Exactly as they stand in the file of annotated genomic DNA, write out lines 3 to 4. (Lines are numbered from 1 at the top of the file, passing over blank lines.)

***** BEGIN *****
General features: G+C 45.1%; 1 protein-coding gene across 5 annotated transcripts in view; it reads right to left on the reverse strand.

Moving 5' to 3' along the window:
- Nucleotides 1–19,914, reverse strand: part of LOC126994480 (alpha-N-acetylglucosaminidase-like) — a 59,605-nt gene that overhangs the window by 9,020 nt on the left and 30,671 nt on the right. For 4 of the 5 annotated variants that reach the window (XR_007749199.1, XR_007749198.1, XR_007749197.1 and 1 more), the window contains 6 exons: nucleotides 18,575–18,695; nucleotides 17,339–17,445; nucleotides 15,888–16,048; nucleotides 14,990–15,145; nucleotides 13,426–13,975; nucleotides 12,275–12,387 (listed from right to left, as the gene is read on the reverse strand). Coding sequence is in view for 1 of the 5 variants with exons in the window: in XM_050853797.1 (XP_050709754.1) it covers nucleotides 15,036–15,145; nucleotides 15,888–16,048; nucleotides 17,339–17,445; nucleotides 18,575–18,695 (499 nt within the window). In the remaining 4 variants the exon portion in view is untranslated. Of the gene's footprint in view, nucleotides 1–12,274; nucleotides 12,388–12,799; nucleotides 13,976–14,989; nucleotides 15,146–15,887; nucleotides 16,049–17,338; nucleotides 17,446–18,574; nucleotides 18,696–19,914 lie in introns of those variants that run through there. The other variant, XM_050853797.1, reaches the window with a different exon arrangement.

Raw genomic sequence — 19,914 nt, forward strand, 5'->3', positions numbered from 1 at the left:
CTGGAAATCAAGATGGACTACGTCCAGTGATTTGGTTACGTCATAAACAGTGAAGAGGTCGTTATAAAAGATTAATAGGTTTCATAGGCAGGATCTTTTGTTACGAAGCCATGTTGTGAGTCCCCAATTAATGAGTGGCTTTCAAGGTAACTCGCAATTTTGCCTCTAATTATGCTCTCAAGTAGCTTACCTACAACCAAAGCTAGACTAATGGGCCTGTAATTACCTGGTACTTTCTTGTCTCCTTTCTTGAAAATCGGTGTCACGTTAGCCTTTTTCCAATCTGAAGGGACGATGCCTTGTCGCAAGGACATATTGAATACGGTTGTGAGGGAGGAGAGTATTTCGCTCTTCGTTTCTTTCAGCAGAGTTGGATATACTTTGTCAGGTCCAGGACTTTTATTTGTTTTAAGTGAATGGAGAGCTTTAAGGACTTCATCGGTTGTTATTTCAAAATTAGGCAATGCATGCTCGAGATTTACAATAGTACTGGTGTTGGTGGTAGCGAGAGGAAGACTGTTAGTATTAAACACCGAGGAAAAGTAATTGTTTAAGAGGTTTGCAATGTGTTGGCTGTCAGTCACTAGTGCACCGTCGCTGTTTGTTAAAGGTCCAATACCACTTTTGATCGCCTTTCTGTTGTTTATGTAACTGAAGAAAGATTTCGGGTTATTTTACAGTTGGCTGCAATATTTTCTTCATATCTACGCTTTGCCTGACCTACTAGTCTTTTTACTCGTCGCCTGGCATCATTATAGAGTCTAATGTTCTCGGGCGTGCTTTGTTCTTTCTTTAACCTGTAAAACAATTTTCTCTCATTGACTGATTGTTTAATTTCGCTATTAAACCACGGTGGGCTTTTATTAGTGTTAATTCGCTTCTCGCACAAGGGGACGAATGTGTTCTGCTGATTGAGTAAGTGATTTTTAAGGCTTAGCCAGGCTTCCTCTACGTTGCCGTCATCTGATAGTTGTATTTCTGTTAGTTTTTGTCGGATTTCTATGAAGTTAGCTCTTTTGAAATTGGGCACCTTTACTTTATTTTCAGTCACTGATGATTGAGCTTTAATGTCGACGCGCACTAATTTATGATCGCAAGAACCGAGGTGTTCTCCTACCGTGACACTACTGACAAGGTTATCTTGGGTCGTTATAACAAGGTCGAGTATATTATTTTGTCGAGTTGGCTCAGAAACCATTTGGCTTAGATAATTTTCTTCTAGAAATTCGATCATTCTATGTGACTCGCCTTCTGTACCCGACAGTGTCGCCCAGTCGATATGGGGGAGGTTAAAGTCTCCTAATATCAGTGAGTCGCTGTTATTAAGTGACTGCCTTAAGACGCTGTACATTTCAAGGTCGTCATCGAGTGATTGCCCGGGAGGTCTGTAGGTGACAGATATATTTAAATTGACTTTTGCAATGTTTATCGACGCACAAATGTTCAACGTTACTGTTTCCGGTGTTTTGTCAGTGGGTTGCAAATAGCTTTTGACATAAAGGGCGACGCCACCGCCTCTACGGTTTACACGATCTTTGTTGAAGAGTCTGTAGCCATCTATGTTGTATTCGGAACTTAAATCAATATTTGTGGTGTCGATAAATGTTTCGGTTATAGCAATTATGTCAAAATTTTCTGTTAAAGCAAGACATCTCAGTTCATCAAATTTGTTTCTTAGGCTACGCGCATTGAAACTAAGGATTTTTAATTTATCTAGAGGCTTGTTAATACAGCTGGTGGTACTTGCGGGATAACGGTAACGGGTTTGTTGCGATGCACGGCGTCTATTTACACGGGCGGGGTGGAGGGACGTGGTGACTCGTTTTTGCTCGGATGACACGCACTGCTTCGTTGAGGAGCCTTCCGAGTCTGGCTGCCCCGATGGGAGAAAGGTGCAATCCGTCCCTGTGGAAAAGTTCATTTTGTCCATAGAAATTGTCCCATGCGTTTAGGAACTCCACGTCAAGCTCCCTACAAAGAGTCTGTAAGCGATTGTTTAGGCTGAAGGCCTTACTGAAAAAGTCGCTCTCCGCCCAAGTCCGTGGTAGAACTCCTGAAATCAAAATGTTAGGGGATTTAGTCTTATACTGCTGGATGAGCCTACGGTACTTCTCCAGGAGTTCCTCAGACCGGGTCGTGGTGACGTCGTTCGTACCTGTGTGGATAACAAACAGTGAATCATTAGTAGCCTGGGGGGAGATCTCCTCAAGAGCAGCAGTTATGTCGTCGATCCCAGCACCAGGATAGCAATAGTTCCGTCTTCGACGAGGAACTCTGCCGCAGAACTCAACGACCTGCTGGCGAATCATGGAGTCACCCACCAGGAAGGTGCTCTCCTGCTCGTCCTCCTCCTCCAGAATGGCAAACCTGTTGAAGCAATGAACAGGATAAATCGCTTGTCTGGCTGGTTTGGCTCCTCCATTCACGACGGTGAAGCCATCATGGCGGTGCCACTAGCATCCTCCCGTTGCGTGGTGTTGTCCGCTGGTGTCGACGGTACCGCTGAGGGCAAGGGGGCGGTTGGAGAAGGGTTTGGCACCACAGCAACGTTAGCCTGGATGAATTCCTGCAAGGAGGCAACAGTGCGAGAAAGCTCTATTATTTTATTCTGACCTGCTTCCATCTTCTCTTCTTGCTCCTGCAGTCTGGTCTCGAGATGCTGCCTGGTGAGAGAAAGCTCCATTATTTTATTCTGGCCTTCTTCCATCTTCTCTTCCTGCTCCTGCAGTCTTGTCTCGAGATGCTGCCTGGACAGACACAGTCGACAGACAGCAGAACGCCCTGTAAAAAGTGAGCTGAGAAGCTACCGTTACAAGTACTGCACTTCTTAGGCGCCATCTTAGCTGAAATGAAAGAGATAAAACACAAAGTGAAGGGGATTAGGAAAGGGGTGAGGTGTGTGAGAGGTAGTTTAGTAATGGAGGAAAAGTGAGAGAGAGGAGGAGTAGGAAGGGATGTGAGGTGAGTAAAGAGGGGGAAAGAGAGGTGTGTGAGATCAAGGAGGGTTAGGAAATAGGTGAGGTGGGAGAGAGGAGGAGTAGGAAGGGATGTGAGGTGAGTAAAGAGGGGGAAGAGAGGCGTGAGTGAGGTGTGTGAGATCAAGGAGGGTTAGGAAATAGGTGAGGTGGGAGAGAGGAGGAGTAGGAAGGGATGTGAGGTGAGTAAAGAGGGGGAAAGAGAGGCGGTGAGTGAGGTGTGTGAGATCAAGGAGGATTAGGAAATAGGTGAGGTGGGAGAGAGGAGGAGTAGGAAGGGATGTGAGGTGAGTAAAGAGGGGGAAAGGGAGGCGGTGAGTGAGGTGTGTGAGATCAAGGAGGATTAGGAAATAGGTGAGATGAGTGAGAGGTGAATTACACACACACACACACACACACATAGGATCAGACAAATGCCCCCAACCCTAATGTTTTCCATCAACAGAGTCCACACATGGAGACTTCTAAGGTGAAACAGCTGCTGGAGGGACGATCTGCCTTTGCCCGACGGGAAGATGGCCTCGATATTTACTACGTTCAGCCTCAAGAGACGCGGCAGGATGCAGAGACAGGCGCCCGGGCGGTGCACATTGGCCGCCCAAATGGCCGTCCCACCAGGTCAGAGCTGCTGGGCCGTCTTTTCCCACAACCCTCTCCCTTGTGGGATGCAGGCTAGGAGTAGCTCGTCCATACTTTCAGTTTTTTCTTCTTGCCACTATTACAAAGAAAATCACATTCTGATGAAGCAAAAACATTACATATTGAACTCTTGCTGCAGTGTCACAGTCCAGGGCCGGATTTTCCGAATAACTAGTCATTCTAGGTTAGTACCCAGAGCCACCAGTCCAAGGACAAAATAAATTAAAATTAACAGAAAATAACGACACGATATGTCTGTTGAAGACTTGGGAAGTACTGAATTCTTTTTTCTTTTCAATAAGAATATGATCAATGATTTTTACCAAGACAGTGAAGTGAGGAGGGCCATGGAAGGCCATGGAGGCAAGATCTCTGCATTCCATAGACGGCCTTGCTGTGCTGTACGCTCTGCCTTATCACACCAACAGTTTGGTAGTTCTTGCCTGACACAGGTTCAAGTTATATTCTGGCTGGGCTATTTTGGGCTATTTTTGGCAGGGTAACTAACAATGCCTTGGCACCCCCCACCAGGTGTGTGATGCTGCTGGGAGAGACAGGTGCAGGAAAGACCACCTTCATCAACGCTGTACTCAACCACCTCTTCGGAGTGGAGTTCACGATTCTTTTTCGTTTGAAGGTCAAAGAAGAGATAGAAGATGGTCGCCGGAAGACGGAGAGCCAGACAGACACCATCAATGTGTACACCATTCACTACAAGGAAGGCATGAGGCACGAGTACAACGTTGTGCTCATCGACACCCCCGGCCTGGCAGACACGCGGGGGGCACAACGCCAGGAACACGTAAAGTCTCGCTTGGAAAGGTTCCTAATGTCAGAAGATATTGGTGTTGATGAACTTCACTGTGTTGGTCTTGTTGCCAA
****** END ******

- Nucleotides 1–19,914, reverse strand: part of LOC126994480 (alpha-N-acetylglucosaminidase-like) — a 59,605-nt gene that overhangs the window by 9,020 nt on the left and 30,671 nt on the right. For 4 of the 5 annotated variants that reach the window (XR_007749199.1, XR_007749198.1, XR_007749197.1 and 1 more), the window contains 6 exons: nucleotides 18,575–18,695; nucleotides 17,339–17,445; nucleotides 15,888–16,048; nucleotides 14,990–15,145; nucleotides 13,426–13,975; nucleotides 12,275–12,387 (listed from right to left, as the gene is read on the reverse strand). Coding sequence is in view for 1 of the 5 variants with exons in the window: in XM_050853797.1 (XP_050709754.1) it covers nucleotides 15,036–15,145; nucleotides 15,888–16,048; nucleotides 17,339–17,445; nucleotides 18,575–18,695 (499 nt within the window). In the remaining 4 variants the exon portion in view is untranslated. Of the gene's footprint in view, nucleotides 1–12,274; nucleotides 12,388–12,799; nucleotides 13,976–14,989; nucleotides 15,146–15,887; nucleotides 16,049–17,338; nucleotides 17,446–18,574; nucleotides 18,696–19,914 lie in introns of those variants that run through there. The other variant, XM_050853797.1, reaches the window with a different exon arrangement.

Raw genomic sequence — 19,914 nt, forward strand, 5'->3', positions numbered from 1 at the left: